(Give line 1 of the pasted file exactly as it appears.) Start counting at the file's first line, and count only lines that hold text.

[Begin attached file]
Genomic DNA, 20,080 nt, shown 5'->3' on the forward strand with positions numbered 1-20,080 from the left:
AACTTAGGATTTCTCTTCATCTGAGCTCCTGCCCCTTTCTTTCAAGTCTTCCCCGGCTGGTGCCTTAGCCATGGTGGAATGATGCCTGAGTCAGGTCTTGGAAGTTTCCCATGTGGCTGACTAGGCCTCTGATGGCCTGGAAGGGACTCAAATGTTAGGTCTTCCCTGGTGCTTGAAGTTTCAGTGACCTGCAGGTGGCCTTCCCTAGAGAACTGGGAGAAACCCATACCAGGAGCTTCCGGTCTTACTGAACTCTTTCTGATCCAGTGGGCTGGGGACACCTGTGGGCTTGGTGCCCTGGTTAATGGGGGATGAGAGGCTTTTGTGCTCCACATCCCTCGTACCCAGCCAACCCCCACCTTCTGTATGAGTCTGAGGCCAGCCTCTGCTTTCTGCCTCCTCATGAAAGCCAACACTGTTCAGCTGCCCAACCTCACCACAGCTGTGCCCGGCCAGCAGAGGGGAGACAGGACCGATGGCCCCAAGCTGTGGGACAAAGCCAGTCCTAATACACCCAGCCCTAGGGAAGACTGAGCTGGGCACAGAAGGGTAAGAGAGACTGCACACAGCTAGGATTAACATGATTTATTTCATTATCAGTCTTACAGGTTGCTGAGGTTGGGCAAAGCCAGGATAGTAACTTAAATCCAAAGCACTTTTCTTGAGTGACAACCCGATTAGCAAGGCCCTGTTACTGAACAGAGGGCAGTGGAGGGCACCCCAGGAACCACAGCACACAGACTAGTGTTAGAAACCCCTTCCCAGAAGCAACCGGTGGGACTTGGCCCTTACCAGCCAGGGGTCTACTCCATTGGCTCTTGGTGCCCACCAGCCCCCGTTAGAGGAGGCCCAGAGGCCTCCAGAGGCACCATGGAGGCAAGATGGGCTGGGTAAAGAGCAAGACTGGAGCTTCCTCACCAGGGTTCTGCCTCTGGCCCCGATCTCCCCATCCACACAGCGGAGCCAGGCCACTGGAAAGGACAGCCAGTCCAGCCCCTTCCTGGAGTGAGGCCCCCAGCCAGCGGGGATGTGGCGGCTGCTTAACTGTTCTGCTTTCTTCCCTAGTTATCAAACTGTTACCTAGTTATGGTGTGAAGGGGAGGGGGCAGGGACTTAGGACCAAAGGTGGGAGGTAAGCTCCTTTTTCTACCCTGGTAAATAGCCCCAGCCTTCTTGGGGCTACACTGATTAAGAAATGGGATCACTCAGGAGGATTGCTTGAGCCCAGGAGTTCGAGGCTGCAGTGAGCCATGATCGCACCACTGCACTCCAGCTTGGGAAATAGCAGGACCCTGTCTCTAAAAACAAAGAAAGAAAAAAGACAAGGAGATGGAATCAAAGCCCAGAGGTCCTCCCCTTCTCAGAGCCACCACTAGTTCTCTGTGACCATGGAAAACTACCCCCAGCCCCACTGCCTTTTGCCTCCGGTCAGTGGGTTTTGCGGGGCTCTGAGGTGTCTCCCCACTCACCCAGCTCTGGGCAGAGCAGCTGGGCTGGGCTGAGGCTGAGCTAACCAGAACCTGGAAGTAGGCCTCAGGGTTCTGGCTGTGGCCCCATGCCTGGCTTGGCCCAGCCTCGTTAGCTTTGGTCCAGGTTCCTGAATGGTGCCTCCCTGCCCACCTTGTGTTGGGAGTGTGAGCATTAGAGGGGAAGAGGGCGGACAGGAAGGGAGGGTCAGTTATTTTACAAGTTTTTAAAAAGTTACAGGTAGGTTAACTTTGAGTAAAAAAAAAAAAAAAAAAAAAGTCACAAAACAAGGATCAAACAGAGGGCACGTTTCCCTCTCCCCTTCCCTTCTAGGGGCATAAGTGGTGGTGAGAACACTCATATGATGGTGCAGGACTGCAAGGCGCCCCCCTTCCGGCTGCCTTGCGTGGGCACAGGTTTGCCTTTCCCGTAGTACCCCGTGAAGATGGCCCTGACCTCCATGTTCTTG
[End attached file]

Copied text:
Genomic DNA, 20,080 nt, shown 5'->3' on the forward strand with positions numbered 1-20,080 from the left: